The original route that was recommended by the committee dealing with the Parkway didn’t plan for the road to come to Little Switzerland at all. With the route caught in a fight between North Carolina and Tennessee, there was a good chance that Parkway would cross over to Tennessee starting around Linville and bypass Little Switzerland.
When the battle for the route was over and North Carolina was selected for the route south of Linville, the Parkway was not totally welcomed in Little Switzerland. Many seasonal residents had chosen Little Switzerland as a quiet and secluded retreat and were upset by the idea of a highway coming through the town. Little Switzerland’s founder Herriot Clarkson, at first supported a parkway near his community, but was upset by the amount of land required for the road and its scenic easement. He got the highway commission to make two of the most important changes in the design: an interchange centered on the site of the Switzerland Inn and a right of way without the protective scenic easement that almost all of the rest of the mileage in North Carolina had.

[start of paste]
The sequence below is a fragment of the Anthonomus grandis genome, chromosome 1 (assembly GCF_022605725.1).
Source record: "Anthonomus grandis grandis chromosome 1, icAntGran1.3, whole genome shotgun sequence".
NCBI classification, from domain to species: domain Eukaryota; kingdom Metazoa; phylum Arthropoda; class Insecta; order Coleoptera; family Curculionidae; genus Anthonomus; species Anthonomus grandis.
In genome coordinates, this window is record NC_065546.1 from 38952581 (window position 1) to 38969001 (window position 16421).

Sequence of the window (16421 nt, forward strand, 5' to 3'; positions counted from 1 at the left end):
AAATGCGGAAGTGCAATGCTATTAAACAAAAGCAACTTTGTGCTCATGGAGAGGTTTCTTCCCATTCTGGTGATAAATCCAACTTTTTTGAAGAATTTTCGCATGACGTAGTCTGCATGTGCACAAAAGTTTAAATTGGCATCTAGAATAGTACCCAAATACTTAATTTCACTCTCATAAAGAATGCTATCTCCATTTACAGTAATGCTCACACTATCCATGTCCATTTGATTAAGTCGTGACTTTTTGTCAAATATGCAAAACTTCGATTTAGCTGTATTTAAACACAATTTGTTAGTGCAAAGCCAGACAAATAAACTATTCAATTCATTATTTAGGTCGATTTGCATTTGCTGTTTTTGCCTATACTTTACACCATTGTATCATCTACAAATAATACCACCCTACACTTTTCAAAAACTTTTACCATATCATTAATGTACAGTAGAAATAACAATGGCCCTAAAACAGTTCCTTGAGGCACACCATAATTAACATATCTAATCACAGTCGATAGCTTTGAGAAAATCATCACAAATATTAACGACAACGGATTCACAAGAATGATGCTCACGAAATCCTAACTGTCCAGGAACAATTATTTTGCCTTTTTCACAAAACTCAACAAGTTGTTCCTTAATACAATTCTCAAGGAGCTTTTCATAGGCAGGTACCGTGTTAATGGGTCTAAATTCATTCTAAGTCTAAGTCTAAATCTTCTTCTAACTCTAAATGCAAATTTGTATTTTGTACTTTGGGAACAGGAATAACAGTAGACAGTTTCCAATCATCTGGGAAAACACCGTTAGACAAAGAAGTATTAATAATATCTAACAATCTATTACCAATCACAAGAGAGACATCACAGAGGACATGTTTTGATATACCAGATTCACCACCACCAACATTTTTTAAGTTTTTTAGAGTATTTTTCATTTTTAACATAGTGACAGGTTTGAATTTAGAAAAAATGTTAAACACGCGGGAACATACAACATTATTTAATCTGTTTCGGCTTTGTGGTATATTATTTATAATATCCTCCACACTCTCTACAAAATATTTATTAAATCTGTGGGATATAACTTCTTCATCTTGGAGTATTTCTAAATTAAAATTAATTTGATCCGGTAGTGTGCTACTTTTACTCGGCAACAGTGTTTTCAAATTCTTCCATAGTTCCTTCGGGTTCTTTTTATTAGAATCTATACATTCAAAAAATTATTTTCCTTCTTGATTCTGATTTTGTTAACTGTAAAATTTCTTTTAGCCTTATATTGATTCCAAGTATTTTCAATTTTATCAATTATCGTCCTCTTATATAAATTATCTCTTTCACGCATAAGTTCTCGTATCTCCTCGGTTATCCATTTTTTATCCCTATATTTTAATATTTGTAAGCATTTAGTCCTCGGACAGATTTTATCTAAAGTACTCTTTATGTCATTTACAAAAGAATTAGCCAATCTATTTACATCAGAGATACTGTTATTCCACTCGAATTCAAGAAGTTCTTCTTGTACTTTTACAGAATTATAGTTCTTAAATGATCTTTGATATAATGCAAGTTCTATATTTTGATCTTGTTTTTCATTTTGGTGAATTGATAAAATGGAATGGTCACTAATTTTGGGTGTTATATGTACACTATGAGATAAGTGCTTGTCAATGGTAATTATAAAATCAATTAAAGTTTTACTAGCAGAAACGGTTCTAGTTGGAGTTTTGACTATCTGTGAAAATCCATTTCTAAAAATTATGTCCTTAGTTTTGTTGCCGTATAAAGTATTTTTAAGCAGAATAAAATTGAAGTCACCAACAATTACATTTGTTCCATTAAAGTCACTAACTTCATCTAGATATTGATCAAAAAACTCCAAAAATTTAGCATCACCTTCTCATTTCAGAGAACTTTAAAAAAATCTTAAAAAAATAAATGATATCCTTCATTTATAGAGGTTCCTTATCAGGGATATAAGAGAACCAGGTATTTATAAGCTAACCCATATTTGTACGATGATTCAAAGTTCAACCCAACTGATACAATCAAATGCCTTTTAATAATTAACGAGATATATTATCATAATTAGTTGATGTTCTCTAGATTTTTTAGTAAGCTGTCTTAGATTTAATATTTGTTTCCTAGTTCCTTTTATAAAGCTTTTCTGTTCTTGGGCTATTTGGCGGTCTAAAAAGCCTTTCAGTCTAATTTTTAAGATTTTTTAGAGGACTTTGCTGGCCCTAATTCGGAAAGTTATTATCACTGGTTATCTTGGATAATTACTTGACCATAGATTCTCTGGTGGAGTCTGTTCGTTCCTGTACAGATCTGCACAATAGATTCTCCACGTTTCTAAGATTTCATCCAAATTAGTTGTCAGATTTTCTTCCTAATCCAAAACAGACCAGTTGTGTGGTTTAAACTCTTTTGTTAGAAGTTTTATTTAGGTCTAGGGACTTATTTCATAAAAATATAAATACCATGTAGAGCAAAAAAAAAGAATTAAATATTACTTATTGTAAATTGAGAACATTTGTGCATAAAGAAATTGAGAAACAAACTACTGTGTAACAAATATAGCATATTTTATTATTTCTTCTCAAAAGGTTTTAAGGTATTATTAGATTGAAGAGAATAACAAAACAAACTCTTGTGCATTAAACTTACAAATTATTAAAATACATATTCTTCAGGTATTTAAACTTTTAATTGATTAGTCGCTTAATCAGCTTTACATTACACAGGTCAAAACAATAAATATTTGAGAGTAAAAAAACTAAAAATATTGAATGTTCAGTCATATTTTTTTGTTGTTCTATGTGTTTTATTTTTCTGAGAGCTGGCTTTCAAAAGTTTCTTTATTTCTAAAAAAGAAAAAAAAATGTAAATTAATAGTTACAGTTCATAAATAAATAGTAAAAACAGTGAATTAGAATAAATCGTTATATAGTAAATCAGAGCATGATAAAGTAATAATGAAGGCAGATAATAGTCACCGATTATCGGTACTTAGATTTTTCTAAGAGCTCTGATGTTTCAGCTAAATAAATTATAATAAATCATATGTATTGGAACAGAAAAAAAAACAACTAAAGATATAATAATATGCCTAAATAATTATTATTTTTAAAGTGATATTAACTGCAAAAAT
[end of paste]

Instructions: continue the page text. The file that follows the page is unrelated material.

The Little Switzerland tunnel was not part of the original plan either. Instead, that plan called for the road to go around the north side of Blands Knob. This would have resulted in a pair of what would have been the tightest curves along the Parkway. The reason for the change to the tunnel is not clear. It may have been decided that it would be less costly to tunnel than buy more right of way.
Driving on the Parkway today, through Little Switzerland, it’s hard to believe that it almost didn’t come at all.